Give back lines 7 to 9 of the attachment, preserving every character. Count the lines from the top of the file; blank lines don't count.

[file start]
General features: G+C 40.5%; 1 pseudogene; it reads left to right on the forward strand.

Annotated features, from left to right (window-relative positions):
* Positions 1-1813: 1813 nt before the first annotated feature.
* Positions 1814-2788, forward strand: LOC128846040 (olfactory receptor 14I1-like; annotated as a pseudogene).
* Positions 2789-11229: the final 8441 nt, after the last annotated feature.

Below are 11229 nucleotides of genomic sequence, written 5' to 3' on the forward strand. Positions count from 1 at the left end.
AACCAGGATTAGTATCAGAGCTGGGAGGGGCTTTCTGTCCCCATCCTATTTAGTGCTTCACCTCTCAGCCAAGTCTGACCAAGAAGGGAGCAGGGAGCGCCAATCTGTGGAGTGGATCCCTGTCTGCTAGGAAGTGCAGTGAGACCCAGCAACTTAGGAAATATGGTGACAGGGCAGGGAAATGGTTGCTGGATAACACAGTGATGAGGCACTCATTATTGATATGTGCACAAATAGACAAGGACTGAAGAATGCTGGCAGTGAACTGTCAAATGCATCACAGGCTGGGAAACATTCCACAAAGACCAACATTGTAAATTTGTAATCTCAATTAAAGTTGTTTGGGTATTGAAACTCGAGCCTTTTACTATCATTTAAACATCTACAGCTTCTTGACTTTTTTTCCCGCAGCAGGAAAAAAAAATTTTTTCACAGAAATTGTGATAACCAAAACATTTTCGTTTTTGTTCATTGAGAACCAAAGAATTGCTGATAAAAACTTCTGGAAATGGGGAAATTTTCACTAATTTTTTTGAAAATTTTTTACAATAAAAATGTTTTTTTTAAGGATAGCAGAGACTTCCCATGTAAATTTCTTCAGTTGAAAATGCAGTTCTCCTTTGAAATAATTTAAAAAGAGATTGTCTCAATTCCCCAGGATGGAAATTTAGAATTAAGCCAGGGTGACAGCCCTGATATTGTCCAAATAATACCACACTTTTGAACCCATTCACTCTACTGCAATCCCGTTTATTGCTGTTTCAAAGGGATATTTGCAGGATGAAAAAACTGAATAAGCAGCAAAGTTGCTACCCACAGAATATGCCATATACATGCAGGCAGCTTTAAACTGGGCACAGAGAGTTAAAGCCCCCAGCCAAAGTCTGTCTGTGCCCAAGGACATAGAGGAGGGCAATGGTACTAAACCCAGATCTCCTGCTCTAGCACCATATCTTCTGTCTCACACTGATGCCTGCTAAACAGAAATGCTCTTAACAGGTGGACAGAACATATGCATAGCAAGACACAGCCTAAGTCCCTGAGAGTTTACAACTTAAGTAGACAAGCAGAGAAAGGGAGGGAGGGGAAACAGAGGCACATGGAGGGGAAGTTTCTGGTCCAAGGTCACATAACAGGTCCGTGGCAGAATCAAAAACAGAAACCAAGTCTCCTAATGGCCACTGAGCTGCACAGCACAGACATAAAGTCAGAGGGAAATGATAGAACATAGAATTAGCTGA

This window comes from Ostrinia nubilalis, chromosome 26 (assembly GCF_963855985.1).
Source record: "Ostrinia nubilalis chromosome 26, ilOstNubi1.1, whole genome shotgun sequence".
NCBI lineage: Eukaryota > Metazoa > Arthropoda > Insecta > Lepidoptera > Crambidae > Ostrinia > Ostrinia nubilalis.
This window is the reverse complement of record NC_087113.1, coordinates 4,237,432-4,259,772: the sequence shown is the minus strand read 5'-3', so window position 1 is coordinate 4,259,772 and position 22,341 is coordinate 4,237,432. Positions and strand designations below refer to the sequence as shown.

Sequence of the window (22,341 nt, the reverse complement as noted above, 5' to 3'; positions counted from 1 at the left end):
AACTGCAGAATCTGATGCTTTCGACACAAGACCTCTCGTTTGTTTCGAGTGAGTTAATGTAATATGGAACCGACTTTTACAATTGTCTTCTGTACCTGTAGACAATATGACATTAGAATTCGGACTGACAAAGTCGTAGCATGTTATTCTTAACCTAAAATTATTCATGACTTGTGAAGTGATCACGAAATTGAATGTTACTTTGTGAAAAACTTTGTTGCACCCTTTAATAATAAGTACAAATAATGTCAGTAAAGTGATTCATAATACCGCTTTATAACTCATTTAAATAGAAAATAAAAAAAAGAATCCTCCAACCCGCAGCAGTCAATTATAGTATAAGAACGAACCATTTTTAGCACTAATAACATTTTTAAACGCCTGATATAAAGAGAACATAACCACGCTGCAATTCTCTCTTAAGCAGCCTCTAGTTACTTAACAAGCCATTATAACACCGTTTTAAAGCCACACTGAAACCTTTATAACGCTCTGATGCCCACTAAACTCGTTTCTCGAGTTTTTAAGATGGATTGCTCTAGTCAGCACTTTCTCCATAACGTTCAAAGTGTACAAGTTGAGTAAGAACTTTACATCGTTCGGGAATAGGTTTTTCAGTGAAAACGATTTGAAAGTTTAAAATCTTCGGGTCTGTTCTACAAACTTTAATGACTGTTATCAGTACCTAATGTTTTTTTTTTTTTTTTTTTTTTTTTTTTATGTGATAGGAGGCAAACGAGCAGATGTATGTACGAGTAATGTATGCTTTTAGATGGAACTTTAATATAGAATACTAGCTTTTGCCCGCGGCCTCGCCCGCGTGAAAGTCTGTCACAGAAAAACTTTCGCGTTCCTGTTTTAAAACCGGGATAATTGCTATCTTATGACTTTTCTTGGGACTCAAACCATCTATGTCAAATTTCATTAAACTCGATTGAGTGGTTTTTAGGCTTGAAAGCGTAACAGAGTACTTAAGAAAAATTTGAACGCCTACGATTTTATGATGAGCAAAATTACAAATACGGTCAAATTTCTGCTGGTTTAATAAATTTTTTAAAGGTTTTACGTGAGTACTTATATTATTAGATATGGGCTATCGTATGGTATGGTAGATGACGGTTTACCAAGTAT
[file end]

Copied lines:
AACCAGGATTAGTATCAGAGCTGGGAGGGGCTTTCTGTCCCCATCCTATTTAGTGCTTCACCTCTCAGCCAAGTCTGACCAAGAAGGGAGCAGGGAGCGCCAATCTGTGGAGTGGATCCCTGTCTGCTAGGAAGTGCAGTGAGACCCAGCAACTTAGGAAATATGGTGACAGGGCAGGGAAATGGTTGCTGGATAACACAGTGATGAGGCACTCATTATTGATATGTGCACAAATAGACAAGGACTGAAGAATGCTGGCAGTGAACTGTCAAATGCATCACAGGCTGGGAAACATTCCACAAAGACCAACATTGTAAATTTGTAATCTCAATTAAAGTTGTTTGGGTATTGAAACTCGAGCCTTTTACTATCATTTAAACATCTACAGCTTCTTGACTTTTTTTCCCGCAGCAGGAAAAAAAAATTTTTTCACAGAAATTGTGATAACCAAAACATTTTCGTTTTTGTTCATTGAGAACCAAAGAATTGCTGATAAAAACTTCTGGAAATGGGGAAATTTTCACTAATTTTTTTGAAAATTTTTTACAATAAAAATGTTTTTTTTAAGGATAGCAGAGACTTCCCATGTAAATTTCTTCAGTTGAAAATGCAGTTCTCCTTTGAAATAATTTAAAAAGAGATTGTCTCAATTCCCCAGGATGGAAATTTAGAATTAAGCCAGGGTGACAGCCCTGATATTGTCCAAATAATACCACACTTTTGAACCCATTCACTCTACTGCAATCCCGTTTATTGCTGTTTCAAAGGGATATTTGCAGGATGAAAAAACTGAATAAGCAGCAAAGTTGCTACCCACAGAATATGCCATATACATGCAGGCAGCTTTAAACTGGGCACAGAGAGTTAAAGCCCCCAGCCAAAGTCTGTCTGTGCCCAAGGACATAGAGGAGGGCAATGGTACTAAACCCAGATCTCCTGCTCTAGCACCATATCTTCTGTCTCACACTGATGCCTGCTAAACAGAAATGCTCTTAACAGGTGGACAGAACATATGCATAGCAAGACACAGCCTAAGTCCCTGAGAGTTTACAACTTAAGTAGACAAGCAGAGAAAGGGAGGGAGGGGAAACAGAGGCACATGGAGGGGAAGTTTCTGGTCCAAGGTCACATAACAGGTCCGTGGCAGAATCAAAAACAGAAACCAAGTCTCCTAATGGCCACTGAGCTGCACAGCACAGACATAAAGTCAGAGGGAAATGATAGAACATAGAATTAGCTGA

This window comes from Ostrinia nubilalis, chromosome 26 (assembly GCF_963855985.1).
Source record: "Ostrinia nubilalis chromosome 26, ilOstNubi1.1, whole genome shotgun sequence".